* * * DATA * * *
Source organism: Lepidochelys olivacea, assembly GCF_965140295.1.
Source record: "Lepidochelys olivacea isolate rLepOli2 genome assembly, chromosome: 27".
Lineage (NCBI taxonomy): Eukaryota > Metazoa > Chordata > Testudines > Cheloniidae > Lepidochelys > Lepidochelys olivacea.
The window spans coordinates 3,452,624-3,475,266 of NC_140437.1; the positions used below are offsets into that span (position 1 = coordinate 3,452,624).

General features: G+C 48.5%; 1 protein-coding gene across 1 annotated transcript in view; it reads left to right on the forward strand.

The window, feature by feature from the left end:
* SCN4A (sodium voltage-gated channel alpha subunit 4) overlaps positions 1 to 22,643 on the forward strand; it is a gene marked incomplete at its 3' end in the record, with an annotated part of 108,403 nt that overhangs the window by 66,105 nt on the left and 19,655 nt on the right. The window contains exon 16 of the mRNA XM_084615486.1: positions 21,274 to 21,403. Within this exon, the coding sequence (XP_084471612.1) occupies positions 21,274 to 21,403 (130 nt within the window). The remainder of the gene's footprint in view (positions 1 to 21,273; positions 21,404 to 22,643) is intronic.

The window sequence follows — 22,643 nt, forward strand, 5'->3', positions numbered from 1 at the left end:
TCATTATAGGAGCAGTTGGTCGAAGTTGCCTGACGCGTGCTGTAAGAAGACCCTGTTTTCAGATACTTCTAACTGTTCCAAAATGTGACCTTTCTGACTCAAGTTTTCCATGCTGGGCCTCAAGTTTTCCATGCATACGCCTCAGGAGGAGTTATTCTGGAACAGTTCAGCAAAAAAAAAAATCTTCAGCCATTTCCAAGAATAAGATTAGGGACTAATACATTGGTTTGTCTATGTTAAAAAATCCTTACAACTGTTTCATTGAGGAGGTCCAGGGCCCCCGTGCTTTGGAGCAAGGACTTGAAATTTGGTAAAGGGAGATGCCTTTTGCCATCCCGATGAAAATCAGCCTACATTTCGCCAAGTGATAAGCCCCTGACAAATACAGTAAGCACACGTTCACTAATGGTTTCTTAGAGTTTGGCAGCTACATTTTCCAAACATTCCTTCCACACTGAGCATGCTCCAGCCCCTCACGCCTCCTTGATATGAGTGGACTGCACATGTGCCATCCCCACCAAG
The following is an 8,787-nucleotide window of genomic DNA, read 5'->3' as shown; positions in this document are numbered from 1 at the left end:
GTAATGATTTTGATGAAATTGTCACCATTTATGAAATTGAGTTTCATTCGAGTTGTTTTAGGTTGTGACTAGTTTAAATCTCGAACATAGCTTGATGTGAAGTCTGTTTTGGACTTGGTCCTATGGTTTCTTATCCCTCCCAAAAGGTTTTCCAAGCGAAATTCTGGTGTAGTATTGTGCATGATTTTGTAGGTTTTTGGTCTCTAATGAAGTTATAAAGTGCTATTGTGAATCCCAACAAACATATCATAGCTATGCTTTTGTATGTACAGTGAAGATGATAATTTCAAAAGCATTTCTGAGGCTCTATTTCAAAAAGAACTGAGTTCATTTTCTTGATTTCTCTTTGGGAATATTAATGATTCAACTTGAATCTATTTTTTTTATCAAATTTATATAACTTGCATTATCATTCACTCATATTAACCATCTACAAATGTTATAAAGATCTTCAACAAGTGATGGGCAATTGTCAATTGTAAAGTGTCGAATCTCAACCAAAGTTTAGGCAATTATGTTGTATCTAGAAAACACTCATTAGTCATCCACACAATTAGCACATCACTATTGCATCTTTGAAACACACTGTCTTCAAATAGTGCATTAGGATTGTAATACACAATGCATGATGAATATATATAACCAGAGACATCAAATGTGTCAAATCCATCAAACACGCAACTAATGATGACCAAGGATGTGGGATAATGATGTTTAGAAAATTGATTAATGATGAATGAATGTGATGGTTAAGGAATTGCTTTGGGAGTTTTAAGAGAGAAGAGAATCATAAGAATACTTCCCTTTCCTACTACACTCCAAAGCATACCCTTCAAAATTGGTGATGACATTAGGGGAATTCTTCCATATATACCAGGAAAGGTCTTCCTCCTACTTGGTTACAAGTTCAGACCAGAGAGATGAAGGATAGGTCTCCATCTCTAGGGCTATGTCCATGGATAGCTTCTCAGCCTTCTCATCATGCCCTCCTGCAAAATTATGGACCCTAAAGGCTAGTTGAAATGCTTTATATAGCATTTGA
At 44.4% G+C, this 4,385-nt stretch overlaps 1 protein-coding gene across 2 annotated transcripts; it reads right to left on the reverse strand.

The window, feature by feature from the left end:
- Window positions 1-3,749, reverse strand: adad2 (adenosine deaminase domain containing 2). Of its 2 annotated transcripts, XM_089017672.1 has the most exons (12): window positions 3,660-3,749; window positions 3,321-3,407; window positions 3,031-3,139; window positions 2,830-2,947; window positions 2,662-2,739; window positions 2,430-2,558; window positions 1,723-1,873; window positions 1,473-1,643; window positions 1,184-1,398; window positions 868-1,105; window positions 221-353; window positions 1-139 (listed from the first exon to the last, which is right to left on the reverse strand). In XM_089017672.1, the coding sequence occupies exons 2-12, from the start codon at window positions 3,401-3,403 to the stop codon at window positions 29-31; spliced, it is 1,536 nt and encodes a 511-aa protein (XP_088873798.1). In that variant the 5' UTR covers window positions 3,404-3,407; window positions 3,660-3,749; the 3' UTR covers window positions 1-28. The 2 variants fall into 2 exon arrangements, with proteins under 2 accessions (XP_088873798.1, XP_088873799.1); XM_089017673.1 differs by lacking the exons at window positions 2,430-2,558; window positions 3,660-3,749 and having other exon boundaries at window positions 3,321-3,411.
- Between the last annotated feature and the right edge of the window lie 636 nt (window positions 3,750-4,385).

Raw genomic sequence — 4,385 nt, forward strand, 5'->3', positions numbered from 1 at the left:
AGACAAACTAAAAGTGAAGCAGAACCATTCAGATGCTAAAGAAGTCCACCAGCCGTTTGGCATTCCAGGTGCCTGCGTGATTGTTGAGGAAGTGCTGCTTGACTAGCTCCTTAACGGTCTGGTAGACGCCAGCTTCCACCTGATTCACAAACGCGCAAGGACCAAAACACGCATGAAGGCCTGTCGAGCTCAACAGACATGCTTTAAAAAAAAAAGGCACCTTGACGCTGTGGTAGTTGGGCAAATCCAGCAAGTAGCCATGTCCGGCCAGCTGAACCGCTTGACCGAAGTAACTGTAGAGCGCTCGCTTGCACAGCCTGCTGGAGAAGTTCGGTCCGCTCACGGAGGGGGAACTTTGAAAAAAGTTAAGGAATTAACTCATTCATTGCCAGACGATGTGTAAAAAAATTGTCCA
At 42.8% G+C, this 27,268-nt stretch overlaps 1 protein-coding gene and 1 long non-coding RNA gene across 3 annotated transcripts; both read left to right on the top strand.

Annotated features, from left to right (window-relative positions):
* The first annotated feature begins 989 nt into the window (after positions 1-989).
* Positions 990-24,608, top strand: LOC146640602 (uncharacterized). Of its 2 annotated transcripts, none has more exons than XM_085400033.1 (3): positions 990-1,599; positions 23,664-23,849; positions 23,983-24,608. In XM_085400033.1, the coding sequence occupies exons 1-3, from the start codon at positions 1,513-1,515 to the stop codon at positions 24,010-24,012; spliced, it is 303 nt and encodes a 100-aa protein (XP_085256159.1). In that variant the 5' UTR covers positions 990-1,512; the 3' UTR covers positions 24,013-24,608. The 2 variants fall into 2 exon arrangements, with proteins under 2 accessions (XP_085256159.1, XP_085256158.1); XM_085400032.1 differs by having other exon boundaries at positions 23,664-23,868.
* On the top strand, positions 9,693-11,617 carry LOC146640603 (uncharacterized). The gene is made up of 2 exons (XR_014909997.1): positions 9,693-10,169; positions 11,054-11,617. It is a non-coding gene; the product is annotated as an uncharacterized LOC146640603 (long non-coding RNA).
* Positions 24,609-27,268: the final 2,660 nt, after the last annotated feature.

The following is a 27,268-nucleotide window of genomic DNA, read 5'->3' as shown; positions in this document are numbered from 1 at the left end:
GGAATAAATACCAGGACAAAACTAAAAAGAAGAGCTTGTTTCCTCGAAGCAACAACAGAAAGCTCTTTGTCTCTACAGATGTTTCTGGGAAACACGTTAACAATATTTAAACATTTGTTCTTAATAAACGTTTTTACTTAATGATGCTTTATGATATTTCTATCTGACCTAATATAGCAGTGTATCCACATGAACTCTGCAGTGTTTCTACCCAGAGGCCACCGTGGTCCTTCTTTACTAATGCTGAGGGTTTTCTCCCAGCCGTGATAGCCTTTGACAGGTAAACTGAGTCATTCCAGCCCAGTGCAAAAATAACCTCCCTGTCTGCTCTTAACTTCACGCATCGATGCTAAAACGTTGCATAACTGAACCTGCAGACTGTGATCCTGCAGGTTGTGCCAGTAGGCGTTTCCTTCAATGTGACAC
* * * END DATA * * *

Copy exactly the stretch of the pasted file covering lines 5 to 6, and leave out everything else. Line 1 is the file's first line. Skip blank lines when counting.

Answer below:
General features: G+C 48.5%; 1 protein-coding gene across 1 annotated transcript in view; it reads left to right on the forward strand.

The window, feature by feature from the left end: